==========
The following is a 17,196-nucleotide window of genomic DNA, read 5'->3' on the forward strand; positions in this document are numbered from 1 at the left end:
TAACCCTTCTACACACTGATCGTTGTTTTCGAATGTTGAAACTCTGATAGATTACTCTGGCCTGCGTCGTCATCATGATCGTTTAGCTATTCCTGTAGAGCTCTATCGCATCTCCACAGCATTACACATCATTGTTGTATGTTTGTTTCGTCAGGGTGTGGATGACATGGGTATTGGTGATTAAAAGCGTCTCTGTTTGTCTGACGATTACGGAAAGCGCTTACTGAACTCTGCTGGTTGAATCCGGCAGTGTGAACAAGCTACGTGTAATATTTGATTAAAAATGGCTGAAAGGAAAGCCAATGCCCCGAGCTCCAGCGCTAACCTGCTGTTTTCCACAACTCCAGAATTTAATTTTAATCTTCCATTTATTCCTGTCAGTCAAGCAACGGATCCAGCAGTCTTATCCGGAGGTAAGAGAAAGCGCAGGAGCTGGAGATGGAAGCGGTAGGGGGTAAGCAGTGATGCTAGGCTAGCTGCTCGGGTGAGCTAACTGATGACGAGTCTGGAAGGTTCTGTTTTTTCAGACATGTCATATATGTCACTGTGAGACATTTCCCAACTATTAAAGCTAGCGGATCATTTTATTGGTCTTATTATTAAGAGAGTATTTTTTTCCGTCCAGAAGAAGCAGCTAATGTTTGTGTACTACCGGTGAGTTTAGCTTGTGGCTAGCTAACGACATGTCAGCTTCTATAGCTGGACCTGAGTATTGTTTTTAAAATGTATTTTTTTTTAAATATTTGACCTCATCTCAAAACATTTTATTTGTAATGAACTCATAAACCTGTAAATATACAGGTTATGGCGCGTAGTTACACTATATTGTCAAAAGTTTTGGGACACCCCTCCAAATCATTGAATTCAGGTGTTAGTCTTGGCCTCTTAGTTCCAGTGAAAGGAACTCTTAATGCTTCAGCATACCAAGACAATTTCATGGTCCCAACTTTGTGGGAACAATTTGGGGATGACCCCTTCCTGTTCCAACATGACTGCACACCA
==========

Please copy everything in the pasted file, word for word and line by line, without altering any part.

The following is a 17,196-nucleotide window of genomic DNA, read 5'->3' on the forward strand; positions in this document are numbered from 1 at the left end:
TAACCCTTCTACACACTGATCGTTGTTTTCGAATGTTGAAACTCTGATAGATTACTCTGGCCTGCGTCGTCATCATGATCGTTTAGCTATTCCTGTAGAGCTCTATCGCATCTCCACAGCATTACACATCATTGTTGTATGTTTGTTTCGTCAGGGTGTGGATGACATGGGTATTGGTGATTAAAAGCGTCTCTGTTTGTCTGACGATTACGGAAAGCGCTTACTGAACTCTGCTGGTTGAATCCGGCAGTGTGAACAAGCTACGTGTAATATTTGATTAAAAATGGCTGAAAGGAAAGCCAATGCCCCGAGCTCCAGCGCTAACCTGCTGTTTTCCACAACTCCAGAATTTAATTTTAATCTTCCATTTATTCCTGTCAGTCAAGCAACGGATCCAGCAGTCTTATCCGGAGGTAAGAGAAAGCGCAGGAGCTGGAGATGGAAGCGGTAGGGGGTAAGCAGTGATGCTAGGCTAGCTGCTCGGGTGAGCTAACTGATGACGAGTCTGGAAGGTTCTGTTTTTTCAGACATGTCATATATGTCACTGTGAGACATTTCCCAACTATTAAAGCTAGCGGATCATTTTATTGGTCTTATTATTAAGAGAGTATTTTTTTCCGTCCAGAAGAAGCAGCTAATGTTTGTGTACTACCGGTGAGTTTAGCTTGTGGCTAGCTAACGACATGTCAGCTTCTATAGCTGGACCTGAGTATTGTTTTTAAAATGTATTTTTTTTTAAATATTTGACCTCATCTCAAAACATTTTATTTGTAATGAACTCATAAACCTGTAAATATACAGGTTATGGCGCGTAGTTACACTATATTGTCAAAAGTTTTGGGACACCCCTCCAAATCATTGAATTCAGGTGTTAGTCTTGGCCTCTTAGTTCCAGTGAAAGGAACTCTTAATGCTTCAGCATACCAAGACAATTTCATGGTCCCAACTTTGTGGGAACAATTTGGGGATGACCCCTTCCTGTTCCAACATGACTGCACACCA